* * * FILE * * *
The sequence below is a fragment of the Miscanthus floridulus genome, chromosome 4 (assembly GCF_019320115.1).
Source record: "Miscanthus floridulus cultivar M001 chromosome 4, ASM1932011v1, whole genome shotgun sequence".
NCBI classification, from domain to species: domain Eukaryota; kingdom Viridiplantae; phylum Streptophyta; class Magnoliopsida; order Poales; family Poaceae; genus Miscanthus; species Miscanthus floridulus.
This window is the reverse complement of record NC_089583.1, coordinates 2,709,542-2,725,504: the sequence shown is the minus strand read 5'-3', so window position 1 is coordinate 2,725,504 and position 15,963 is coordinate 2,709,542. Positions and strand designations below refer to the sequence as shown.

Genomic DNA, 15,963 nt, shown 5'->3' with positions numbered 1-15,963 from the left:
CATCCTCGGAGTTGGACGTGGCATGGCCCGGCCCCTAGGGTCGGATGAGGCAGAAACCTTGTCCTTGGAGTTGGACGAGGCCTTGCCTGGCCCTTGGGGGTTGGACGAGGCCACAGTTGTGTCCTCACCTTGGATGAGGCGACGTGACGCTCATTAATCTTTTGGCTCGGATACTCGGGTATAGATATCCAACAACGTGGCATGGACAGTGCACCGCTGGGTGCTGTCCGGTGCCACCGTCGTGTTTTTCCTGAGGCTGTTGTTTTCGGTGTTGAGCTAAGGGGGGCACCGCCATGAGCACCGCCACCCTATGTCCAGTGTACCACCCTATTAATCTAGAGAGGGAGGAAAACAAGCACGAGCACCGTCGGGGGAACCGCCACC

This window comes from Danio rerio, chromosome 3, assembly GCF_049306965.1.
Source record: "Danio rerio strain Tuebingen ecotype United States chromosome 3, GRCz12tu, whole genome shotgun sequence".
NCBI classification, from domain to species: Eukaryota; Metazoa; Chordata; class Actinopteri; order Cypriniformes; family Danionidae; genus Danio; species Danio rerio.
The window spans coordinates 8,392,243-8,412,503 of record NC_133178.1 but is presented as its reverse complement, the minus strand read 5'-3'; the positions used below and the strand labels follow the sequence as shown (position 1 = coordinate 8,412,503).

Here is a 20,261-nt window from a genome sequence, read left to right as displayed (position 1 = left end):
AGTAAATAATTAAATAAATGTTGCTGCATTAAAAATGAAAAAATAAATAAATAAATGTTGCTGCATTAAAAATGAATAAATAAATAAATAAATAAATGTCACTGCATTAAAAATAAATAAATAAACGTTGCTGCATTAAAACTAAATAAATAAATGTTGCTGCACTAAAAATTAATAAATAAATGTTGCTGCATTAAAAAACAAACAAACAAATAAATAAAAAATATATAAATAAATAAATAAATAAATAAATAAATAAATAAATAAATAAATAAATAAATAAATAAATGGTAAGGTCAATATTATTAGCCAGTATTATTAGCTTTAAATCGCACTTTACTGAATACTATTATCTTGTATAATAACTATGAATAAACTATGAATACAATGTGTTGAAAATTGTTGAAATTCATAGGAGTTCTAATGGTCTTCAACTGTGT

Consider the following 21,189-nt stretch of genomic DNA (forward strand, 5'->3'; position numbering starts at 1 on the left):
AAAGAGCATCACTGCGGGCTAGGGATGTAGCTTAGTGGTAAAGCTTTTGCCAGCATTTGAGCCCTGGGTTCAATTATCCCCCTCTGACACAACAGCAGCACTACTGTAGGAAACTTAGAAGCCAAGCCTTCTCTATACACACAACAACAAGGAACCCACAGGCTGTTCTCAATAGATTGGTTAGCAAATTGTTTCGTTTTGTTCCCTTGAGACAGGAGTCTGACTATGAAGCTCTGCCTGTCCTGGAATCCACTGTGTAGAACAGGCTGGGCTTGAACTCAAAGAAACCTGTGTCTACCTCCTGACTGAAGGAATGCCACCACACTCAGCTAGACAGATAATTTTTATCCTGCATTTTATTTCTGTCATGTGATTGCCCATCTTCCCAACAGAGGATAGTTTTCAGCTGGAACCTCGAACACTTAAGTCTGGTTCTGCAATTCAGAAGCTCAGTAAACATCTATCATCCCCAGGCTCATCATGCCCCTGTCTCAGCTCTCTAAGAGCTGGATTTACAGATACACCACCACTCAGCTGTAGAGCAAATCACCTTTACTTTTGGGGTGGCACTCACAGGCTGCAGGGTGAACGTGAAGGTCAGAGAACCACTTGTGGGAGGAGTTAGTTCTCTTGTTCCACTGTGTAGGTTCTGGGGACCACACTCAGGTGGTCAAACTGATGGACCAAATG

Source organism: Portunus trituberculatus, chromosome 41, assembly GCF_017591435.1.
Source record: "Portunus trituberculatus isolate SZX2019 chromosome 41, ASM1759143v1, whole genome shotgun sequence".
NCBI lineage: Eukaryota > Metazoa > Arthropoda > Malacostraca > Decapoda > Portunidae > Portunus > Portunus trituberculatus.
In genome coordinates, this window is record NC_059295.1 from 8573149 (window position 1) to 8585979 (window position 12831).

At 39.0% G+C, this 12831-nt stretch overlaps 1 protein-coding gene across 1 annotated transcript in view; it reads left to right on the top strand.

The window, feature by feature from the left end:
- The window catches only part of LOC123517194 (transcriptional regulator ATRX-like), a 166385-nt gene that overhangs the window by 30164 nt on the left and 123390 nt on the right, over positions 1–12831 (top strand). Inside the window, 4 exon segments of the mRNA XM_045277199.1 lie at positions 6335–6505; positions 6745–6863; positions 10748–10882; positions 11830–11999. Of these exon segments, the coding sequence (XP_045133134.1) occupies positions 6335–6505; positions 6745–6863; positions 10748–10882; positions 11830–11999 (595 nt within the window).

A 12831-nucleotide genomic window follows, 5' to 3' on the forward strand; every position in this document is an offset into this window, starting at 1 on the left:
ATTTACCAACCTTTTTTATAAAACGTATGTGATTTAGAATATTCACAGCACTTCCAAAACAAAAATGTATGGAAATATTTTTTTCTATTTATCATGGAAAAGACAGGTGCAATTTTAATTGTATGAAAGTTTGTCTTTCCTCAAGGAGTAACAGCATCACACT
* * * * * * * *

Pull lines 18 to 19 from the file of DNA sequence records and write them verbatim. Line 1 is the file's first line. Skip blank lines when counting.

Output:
In genome coordinates, this window is record NC_059295.1 from 8573149 (window position 1) to 8585979 (window position 12831).

At 39.0% G+C, this 12831-nt stretch overlaps 1 protein-coding gene across 1 annotated transcript in view; it reads left to right on the top strand.